Widen further Bainbridge test. Maxwell didnt need to know actual offence, just needed to
know what range of offences it was. Admitted he knew they were terrorists, and that theyd
be doing something illegal.
R v Powell; R v English [1999]

Herring page 904


Point of Law ->
Details of Case -> The HL heard two appeals. HL was looking to see what level of
knowledge is required in order for someone to be liable as a party to a crime.
In the first, Powell, Daniels and one other man called at the home of a dealer in
cannabis. As the dealer opened the door one of the group shot him. The three defendants
were charged with murder on the basis of joint interprise. Powell argued that he was
present solely to buy cannabis and had not taken part in the shooting. Daniels did not give
evidence but his barrister argued that Powell had fired the shot.
In the second case, English (aged 15) and Weddle were charged with the murder of a
police sergeant. The prosecution alleged that, as part of a joint enterprise, English and
Weddle attacked the sergeant with a wooden post. During the attack Weddle produced a
knife and stabbed the victim to death. English claimed that he had fled the scene before
Weddle produced the knife.
Both appeals focused on the correct definition of the mens rea required to convict an
accessory charged on the basis of a joint enterprise. The certified questions for their
Lordships were:
1) Is it sufficient to found a conviction for murder for a secondary party to a killing to
have realised that the primary party might kill with intent to do so or with intent to
cause GBH or must the secondary party have held such an intention himself?
2) Is it sufficient for murder that the secondary party intends or foresees that the
primary party would or may act with intent to cause GBH, if the lethal act carried out
by the primary party is fundamentally different from the acts foreseen or intended by
the secondary party?
Held -> The appeal was allowed.
It is sufficient for the conviction of murder for a secondary party to have realised that
in the course of the joint enterprise the principal might kill with intent or cause GBH with
intent. [Powell]
An accessory is not liable for murder where the principal kills with a weapon that the
accessory did not know the principal had & thus couldnt foresee the use of it. [English]

Rabea Ashraf

Parties to Crime

BUT if the principal uses a different, but as deadly weapon, as the accessory
contemplated, then they can still be liable.
R v Uddin [1998]
Herring page 909
Point of Law -> If, after the production of an unforeseen weapon, the accessory continues
with attack, then they will be liable.
Details of Case -> Following a driving incident, six men attacked another man with bars and
poles including part of a snooker cue. Abdul Talib (one of the group) produced a flict knife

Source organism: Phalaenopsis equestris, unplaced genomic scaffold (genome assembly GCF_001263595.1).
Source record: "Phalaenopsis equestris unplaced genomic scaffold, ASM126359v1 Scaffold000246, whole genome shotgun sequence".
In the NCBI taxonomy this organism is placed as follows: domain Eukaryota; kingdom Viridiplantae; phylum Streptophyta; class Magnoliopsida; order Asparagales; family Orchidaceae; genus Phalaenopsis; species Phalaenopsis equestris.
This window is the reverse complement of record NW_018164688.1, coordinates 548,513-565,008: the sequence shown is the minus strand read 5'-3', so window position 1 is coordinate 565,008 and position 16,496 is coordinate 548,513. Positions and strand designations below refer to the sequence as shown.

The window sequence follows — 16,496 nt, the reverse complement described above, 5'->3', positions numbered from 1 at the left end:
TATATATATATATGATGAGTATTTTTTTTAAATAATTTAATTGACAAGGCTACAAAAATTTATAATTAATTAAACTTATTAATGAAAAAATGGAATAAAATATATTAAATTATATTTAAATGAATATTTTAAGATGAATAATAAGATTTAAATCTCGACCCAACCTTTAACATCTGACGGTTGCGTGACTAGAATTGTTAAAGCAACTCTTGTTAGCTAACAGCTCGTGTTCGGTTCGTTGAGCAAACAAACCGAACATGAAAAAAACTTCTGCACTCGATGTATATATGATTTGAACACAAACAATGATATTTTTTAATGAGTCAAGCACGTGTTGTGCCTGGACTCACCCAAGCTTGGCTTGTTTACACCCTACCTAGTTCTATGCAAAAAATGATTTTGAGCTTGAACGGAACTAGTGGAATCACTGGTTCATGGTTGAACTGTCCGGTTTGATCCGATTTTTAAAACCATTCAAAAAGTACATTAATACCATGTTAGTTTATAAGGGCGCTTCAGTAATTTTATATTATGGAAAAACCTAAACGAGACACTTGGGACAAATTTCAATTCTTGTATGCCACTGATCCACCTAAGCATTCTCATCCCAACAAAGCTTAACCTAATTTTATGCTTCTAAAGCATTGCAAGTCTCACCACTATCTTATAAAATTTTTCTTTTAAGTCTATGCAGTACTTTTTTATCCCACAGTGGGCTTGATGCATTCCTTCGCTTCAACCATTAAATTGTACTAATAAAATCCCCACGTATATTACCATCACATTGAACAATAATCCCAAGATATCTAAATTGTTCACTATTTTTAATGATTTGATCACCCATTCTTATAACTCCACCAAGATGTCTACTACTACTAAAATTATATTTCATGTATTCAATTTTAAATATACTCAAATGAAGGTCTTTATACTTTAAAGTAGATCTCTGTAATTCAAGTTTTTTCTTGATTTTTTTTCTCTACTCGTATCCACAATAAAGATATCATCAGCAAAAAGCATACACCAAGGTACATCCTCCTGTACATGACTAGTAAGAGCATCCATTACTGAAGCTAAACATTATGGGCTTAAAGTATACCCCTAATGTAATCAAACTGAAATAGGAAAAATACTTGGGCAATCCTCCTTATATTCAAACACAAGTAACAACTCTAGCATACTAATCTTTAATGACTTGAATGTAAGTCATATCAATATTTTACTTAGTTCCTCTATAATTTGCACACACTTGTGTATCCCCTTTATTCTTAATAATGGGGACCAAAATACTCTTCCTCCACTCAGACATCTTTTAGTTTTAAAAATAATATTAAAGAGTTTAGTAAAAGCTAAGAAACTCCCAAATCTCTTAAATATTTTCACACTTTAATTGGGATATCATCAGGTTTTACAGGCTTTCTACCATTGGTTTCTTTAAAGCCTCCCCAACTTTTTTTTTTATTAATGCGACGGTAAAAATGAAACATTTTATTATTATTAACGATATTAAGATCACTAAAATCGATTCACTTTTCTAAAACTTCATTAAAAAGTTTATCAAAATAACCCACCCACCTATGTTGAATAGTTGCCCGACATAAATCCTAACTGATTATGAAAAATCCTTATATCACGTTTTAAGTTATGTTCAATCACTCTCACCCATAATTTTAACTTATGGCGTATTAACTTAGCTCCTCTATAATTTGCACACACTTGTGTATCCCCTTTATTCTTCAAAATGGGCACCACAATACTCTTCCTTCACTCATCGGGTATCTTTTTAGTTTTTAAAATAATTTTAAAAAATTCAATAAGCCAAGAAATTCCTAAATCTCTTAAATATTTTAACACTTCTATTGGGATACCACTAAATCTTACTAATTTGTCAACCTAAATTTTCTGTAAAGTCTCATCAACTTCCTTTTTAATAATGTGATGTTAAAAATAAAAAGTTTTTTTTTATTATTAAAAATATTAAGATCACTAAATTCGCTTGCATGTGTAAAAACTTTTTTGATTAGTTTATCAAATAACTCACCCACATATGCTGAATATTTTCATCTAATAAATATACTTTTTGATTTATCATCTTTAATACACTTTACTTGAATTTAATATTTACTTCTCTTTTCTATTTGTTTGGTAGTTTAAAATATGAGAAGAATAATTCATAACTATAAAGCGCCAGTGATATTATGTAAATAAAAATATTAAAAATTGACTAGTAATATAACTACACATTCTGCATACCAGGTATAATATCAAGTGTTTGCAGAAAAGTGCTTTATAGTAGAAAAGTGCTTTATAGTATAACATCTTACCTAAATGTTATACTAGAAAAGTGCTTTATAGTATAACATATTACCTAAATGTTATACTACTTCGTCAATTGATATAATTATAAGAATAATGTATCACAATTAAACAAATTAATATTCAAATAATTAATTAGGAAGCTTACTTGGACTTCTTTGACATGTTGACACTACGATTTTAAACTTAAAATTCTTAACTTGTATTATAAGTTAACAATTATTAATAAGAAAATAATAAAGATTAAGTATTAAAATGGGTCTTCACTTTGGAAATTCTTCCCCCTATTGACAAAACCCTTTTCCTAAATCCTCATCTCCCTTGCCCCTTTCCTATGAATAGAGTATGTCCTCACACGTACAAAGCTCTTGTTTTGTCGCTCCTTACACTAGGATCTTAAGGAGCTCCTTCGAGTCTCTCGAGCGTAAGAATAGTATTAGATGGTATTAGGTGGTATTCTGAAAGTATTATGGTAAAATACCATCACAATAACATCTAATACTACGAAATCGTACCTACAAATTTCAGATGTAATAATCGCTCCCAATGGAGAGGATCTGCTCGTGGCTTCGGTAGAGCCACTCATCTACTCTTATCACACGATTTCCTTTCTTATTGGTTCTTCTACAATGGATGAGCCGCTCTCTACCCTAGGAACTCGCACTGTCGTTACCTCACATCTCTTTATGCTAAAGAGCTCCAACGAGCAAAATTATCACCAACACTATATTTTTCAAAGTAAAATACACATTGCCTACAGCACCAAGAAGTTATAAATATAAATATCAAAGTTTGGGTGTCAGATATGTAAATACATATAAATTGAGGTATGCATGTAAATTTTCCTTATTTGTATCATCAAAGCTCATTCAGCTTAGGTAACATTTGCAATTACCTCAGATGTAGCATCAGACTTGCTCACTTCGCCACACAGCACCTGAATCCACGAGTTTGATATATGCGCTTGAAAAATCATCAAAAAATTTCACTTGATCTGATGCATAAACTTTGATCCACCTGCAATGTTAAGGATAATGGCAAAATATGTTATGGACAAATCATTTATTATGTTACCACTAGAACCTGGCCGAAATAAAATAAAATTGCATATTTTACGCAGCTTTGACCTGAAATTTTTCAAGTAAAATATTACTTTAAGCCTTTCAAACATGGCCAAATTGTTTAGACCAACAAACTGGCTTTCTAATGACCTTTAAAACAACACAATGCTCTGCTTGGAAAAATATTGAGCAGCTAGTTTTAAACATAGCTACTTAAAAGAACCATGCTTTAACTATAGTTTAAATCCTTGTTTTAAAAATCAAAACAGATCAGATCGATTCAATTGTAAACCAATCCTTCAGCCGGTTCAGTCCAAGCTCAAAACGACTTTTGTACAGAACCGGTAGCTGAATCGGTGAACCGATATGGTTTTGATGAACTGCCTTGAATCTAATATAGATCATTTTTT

during the attack and fatally stabbed the victim. The only evidence that any of the group
knew about the knife was that of an eyewitness, who stated that someone had shouted stab
him. The stabber and Uddin were convicted of murder. Three of the other defendants were
convicted of manslaughter. The appeal was based on the judges direction to the jury about
the degree of knowledge required.
Held ->

Joint enterprise
Clarkson, Keating and Cunningham say,
Where two or more people embark on a joint unlawful enterprise, for example a burglary
or attack on someone, the law has long adopted the view that all the parties should be liable
for the direct and agreed consequences of that joint enterprise.

Limits of accessorial liability


Is it possible to convict A as an accessory without convicting B as the principal?
Bourne (1952)
Point of Law ->
Details of Case ->
Held ->
Cogan and Leak [1976]
Point of Law ->
Details of Case ->
Held ->
Can an accessory & principal be convicted of different offences from the same actus reus?
Lord Mackay in Howe [1987] said,
A hands a gun to D informing him that it is loaded with blank ammunition only and
telling him to go and scare X by discharging it. The ammunition is in fact live, as A knows,
and X is killed. D is convicted only of manslaughter, as he might be on those facts.
where a person has been killed and that result is the result intended by another
participant, the mere fact that the actual killer may be convicted only of the reduced
charge of manslaughter for some reason special to himself does not, in my opinion in
any way, result in a compulsory reduction for the other participant.

Rabea Ashraf

Parties to Crime

R v Stewart and Schofield [1995]


Point of Law ->
Details of Case ->
Held ->
R v Gilmour [2000] (Court of Appeal of Northern Ireland)
Point of Law ->
Details of Case ->
Held ->

Withdrawal by a secondary party?

Reform
Law Commission Consultation Paper, Assisting and Encouraging Crime, Law Com C.P. No
131, 1993.
Law Commission Report, Inchoate Liability for Assisting and Encouraging Crime, Law
Com No. 300, Cm 6878, July 2006.
Sullivan, Inchoate Liability for Assisting and Encouraging Crime The Law Commission
Report [2006] Criminal Law Review 1047.
Law Commission Report, Participating in Crime, Law Com No. 305, Cm 7084, May 2007.
Law Commission Bill on Participating in Crime and commentary: available at:
http://www.lawcom.gov.uk/docs/lc305.pdf